The European Commission is currently revising waste shipment regulation. In line with the New Circular Economy Action Plan, the foreseen objectives are to facilitate re-use and recycling within the EU through simplified waste shipment procedures but to restrict waste exports that have harmful environmental and health impacts in third countries or can be treated domestically within the EU. The new rules could also impact ferrous scrap exports, which are classified as waste in the region.
Under this review, policymakers are discussing the potential restrictions and ban on waste export from the EU, which may indirectly impact ferrous scrap exports. The European Commission is expected to prepare its official proposal in 2021, after which the document will be adopted by EU member states and by the European Union Parliament.
However, there are no particular indications that a ban on ferrous exports will be recommended in the anticipated new rules at present. Emmanuel Katrakis, Secretary-General of the European Recycling Industries Confederation told Davis Index that unfortunately, a trend to put all materials in the same basket provides some room for potential restrictions on metal scrap export. Yet, steel scrap from recycling is a global commodity, and trade restrictions would undermine the very objectives set by the Circular Economy.
He added that instead of considering trade restrictions, Europe should instead support a higher usage of steel scrap in steelmaking by rewarding their well-documented CO2 and energy savings, which will support scaling up Europe’s EAF steel capacity.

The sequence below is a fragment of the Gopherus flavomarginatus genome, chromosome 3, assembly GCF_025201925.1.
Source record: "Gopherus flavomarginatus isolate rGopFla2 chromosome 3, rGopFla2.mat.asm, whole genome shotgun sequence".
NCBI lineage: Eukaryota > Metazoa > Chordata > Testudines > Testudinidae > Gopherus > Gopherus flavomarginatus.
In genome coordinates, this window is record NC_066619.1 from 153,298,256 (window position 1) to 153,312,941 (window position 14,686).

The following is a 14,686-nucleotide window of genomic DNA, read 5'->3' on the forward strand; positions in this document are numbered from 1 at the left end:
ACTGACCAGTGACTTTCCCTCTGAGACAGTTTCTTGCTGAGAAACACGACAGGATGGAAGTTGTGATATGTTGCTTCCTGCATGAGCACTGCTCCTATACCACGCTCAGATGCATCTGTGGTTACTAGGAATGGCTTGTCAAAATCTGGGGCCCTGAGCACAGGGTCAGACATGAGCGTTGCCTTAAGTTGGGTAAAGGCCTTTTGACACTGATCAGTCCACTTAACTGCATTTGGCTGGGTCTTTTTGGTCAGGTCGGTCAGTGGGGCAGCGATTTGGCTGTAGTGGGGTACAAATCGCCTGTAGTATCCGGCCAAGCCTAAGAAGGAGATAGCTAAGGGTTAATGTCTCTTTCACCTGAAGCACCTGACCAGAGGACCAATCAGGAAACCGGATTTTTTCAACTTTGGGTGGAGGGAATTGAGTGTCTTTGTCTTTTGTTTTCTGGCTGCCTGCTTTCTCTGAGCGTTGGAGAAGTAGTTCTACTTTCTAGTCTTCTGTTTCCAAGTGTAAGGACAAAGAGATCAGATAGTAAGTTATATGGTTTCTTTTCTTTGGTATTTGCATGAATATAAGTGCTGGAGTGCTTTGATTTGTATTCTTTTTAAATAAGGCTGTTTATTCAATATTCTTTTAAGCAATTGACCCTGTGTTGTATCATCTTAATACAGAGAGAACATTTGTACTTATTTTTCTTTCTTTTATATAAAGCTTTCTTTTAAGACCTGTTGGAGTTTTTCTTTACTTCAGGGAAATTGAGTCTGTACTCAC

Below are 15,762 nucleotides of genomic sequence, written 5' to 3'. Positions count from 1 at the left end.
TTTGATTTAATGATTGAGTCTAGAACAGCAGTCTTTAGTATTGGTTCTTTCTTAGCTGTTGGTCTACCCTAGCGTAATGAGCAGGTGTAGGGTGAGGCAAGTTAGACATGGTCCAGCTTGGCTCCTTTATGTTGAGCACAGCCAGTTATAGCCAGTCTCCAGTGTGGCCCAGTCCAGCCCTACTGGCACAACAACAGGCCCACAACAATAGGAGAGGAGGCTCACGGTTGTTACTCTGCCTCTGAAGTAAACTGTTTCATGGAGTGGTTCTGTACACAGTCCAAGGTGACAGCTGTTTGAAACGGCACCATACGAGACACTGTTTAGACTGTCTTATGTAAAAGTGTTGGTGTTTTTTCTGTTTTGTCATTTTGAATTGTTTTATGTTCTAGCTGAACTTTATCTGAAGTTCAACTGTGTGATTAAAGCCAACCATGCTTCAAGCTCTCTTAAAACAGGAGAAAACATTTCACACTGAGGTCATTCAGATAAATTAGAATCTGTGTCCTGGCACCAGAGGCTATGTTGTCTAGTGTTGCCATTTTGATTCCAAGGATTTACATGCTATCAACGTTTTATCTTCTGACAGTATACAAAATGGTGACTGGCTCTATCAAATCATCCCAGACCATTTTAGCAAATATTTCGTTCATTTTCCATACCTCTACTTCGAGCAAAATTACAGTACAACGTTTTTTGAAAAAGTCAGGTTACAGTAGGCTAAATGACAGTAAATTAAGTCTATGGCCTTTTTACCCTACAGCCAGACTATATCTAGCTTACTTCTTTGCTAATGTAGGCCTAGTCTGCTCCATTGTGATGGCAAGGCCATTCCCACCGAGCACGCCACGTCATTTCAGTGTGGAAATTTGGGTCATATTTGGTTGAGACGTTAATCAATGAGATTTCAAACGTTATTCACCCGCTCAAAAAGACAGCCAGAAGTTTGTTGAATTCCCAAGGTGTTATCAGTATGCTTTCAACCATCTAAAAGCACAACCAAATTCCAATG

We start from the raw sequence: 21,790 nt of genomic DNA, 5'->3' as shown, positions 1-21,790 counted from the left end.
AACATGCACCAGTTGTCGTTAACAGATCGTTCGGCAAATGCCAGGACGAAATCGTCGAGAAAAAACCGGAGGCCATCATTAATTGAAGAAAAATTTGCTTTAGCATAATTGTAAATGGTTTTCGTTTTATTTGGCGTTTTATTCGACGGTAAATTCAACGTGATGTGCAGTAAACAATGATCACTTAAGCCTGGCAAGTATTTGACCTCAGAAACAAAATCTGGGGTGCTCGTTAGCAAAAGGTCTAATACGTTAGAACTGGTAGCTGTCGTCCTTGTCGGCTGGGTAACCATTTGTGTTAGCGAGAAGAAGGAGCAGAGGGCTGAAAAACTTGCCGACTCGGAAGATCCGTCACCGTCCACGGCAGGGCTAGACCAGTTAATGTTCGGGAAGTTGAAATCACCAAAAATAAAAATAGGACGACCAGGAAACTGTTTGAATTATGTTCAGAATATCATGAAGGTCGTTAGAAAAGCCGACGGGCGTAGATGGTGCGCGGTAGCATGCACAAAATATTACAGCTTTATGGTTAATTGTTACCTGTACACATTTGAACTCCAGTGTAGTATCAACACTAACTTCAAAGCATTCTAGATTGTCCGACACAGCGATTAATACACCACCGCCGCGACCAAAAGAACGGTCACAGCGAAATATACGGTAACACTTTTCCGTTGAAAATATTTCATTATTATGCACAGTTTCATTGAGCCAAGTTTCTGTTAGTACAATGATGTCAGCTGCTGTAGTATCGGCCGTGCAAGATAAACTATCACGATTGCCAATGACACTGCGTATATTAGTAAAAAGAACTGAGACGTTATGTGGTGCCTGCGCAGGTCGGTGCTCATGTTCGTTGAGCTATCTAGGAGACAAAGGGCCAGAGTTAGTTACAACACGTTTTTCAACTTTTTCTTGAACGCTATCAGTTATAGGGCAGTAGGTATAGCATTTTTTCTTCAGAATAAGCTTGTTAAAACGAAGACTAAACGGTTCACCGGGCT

A recent study by Fraunhofer Umsicht made for the German Steel Scrap Recycling Association (BDSV) shows that in 2018 only the CO2 savings in the EU stemming from the use of steel scrap in steelmaking is equivalent to the automobile traffic emissions of France, Great Britain, and Belgium combined.
Charles de Lusignan, spokesperson and head of communications, Eurofer, told Davis Index that steel scrap generated in the EU should be considered a strategic resource as its use is essential not only to the completion of the EU’s circular economy but also in supporting the region’s CO2 reduction objectives. Scrap has a considerable volume of energy embedded in it and a CO2 reduction potential is lost by the EU economy when it is exported to third countries. Lusignan added that the EU should promote the availability of ferrous scrap to the EU steel sector, secure its quality and support the use of secondary raw materials—such as industrial co-generated materials—to replace virgin resources.
In 2019, net exports of ferrous scrap from the EU stood at 18.91mn mt compared to a total consumption of around 87.68mn mt, according to Eurofer data.